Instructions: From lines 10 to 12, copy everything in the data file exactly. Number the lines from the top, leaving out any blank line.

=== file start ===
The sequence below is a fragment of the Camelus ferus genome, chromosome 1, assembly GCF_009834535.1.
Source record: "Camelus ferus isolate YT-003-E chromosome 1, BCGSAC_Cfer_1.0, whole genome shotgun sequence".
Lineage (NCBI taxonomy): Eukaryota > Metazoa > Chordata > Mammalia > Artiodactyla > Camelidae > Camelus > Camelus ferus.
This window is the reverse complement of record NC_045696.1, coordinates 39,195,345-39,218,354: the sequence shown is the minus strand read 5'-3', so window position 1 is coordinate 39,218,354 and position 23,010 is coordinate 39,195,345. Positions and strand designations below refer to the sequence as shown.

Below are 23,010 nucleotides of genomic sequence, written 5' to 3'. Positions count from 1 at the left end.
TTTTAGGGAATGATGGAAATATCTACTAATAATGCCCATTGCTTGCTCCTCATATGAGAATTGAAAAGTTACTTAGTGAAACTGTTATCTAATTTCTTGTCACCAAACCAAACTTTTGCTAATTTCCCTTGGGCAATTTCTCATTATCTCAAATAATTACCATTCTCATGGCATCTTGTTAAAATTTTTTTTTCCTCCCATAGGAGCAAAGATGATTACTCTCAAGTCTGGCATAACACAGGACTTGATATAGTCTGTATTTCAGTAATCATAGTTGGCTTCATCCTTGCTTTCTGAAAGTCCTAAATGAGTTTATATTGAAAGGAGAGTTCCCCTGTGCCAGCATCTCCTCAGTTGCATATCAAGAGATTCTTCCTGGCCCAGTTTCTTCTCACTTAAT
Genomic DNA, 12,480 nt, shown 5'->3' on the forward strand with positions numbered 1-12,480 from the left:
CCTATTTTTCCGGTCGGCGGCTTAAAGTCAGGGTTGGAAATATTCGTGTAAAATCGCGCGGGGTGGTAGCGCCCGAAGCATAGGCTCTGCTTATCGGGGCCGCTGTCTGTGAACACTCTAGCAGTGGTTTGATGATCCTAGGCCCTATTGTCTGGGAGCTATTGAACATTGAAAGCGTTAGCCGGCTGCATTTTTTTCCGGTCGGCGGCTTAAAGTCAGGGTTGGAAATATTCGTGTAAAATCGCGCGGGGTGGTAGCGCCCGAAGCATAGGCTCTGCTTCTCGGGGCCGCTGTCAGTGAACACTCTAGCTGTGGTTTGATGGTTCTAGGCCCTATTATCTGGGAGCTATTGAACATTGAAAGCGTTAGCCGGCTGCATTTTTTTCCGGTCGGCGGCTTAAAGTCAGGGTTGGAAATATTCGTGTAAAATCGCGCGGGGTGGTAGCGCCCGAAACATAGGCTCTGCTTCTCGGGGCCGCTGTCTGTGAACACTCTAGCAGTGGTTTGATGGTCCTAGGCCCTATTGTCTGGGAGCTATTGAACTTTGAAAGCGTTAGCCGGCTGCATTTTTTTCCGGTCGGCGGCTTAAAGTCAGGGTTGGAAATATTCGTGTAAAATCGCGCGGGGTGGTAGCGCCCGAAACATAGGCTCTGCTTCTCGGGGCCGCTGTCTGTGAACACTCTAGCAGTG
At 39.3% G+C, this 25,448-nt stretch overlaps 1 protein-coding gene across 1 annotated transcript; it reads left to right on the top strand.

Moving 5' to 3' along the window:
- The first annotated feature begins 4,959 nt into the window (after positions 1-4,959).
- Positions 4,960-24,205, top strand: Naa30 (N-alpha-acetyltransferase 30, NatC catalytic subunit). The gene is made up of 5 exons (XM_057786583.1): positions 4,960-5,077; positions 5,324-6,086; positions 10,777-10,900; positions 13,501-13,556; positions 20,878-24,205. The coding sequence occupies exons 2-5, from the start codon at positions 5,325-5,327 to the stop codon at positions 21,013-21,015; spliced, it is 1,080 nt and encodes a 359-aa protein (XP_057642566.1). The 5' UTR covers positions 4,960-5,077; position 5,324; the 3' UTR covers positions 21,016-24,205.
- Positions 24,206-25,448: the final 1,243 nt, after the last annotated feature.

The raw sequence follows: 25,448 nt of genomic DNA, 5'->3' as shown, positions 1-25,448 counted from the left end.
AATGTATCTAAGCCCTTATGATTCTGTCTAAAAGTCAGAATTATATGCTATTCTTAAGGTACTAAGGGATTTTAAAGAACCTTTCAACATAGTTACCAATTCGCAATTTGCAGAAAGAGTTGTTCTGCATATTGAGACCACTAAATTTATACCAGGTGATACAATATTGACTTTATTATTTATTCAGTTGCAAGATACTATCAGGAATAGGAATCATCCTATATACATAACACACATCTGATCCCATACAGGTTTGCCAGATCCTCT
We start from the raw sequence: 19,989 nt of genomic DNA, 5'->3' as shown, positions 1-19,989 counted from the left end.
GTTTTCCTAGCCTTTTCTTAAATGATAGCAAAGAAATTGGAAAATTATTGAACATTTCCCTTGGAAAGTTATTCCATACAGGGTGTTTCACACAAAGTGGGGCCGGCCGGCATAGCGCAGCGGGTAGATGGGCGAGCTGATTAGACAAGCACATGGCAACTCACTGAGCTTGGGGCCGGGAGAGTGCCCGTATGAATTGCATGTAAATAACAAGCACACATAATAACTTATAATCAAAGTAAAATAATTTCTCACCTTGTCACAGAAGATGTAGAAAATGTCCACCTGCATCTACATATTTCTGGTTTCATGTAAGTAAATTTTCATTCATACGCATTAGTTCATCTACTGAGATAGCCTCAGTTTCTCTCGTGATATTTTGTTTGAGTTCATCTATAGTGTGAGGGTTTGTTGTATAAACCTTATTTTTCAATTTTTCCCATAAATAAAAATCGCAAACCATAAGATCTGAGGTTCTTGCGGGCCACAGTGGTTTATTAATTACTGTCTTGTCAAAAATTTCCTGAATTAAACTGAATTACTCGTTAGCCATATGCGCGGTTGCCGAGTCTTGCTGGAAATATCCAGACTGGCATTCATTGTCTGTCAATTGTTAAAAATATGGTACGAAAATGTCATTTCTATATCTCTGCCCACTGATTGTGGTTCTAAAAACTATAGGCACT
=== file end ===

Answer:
Moving 5' to 3' along the window:
- The first annotated feature begins 4,959 nt into the window (after positions 1-4,959).
- Positions 4,960-24,205, top strand: Naa30 (N-alpha-acetyltransferase 30, NatC catalytic subunit). The gene is made up of 5 exons (XM_057786583.1): positions 4,960-5,077; positions 5,324-6,086; positions 10,777-10,900; positions 13,501-13,556; positions 20,878-24,205. The coding sequence occupies exons 2-5, from the start codon at positions 5,325-5,327 to the stop codon at positions 21,013-21,015; spliced, it is 1,080 nt and encodes a 359-aa protein (XP_057642566.1). The 5' UTR covers positions 4,960-5,077; position 5,324; the 3' UTR covers positions 21,016-24,205.